Why the big deal? Well, it seems to me that bacon, quite unfortunately, gets a bad rap in the healthy foods department because of the fact that it’s a pork product. And if you do have health issues that strictly limit your intake of fat, probably best to steer clear of this meat. But if you’re not going to be eating it at every meal, every single day — why not have some? Our family loves bacon! And we don’t even get the kind you buy in the grocery. We get our bacon from the butcher shop because the slices are thicker and have less fat. We have it on Sundays for our big family brunch. I use it to add flavour to certain dishes, especially when I cook cabbage. It provides this great flavour, especially when browned to a nice crisp that adds crunch and texture to any dish.

So again, what’s the big deal with bacon and Bonnie Stern? Her column featured a recipe of baked bacon (just cooking bacon using the oven — which I already do — instead of frying it in a skillet) as well as two other recipes that use bacon: baked beans with bacon and spaghetti alla carbonara. These are not the kind of dishes you want to eat every single day, at every meal. These are the kind of dishes you cook every now and then, and when you do people smile. Your family is happy and the house smells amazing. Even the dog (if you have one) is a happy little member of the family. These are dishes that encourage you to relax and just enjoy the meal and the company. You can’t help but smile.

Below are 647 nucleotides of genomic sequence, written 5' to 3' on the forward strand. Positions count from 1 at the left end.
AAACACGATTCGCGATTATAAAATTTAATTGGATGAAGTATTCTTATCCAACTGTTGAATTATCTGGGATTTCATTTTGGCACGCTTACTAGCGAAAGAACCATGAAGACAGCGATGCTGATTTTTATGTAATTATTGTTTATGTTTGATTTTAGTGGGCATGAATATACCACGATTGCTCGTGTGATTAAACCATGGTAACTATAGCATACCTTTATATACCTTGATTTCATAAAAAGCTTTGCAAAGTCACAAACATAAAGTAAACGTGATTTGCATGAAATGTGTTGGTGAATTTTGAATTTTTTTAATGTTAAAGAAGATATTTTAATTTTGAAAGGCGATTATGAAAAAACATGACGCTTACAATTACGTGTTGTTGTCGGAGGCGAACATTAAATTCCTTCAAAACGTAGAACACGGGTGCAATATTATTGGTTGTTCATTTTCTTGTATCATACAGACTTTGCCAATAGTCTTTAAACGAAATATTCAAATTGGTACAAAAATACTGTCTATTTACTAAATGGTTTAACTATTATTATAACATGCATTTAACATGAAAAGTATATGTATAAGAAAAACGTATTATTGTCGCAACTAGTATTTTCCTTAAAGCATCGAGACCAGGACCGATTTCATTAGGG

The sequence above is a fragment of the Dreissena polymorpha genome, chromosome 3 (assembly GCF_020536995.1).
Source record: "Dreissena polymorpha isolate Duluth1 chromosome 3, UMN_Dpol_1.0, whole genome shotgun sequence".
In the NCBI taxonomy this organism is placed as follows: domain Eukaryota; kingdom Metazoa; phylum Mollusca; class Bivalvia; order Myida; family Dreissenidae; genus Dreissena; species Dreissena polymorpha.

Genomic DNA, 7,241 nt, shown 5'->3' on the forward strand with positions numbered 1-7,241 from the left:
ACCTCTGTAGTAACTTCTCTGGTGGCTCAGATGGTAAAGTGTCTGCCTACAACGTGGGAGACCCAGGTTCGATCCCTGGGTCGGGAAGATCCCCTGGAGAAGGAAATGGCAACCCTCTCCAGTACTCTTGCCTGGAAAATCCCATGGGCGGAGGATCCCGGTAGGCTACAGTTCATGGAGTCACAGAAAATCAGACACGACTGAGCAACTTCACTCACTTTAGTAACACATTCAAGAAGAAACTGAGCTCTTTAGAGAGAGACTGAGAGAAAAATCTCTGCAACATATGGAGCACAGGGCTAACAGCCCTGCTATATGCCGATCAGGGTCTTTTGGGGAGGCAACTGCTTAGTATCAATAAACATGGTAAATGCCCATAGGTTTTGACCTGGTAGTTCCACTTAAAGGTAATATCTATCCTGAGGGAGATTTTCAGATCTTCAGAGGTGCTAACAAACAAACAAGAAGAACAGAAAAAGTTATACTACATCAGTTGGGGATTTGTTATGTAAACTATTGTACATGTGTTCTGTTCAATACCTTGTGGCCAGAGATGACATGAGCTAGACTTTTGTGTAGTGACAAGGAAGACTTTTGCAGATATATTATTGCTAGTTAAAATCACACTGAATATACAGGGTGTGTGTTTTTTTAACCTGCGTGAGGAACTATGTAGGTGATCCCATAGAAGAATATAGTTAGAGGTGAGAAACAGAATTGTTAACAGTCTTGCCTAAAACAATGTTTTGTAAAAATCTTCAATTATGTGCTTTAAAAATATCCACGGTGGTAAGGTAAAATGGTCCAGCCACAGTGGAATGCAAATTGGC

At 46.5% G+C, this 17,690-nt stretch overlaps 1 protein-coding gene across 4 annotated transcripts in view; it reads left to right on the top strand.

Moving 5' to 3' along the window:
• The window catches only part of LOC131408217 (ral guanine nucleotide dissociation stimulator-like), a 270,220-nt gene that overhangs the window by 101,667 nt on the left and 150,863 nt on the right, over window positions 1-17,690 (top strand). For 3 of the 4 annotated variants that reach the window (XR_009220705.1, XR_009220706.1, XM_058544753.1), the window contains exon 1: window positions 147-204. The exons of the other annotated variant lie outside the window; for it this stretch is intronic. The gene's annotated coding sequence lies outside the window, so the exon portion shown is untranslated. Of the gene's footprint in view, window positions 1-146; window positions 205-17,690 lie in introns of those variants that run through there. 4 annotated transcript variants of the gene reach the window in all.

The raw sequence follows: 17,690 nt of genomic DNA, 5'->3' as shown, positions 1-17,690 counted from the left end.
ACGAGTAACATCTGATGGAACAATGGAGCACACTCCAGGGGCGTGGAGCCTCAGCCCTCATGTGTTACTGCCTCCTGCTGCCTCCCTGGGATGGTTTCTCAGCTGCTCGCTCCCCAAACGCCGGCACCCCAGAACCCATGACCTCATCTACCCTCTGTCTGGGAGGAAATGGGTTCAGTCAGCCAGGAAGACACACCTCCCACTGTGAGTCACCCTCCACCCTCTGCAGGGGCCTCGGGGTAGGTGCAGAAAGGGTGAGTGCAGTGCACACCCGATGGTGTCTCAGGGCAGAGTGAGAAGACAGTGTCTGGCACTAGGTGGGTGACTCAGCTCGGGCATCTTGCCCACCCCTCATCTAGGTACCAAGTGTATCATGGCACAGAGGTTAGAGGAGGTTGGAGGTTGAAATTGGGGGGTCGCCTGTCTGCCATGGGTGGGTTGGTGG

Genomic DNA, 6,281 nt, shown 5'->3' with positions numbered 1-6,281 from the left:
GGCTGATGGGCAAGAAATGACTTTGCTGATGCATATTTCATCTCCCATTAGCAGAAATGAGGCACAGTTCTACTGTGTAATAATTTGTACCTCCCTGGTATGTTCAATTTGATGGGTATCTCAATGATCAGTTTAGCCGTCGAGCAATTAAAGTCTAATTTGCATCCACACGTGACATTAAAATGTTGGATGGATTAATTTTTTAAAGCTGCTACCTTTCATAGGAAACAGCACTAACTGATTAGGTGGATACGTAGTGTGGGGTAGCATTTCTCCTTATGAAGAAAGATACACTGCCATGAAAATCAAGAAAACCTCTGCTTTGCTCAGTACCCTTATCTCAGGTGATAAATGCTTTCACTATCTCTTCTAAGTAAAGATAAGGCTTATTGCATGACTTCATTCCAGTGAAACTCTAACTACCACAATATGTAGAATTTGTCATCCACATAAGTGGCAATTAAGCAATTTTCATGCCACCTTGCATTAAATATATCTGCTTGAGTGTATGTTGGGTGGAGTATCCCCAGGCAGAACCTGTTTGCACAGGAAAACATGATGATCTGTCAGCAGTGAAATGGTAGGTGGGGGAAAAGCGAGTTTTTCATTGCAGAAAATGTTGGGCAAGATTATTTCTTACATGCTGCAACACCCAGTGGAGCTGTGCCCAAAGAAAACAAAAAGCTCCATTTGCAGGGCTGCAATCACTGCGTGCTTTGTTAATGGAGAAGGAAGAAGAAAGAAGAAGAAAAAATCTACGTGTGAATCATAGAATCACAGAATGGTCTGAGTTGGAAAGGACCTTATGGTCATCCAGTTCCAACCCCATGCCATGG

Bacon is great, not as an everyday-every meal kind of food. It is a Sunday brunch kind of food that goes so well with those light, fluffy scrambled eggs cooked in a bit of butter. (Yes, I mean real butter and real eggs.) You appreciate it more for the fact that you do not have it all the time. It is special. It is rich, and so you shouldn’t have it everyday. You shouldn’t have too much of it or you could get sick. Every now and then, once in a while, it is good to have and be happy about having it.

Chocolate, butter, good wine — there are so many things that are good in moderation because they can add flavour and a certain richness to our life if used and appreciated in the right way. It’s a good thing to be able to exercise restraint in these things that are better taken in small, manageable doses. And bacon, every now and then, is a beautiful food to eat.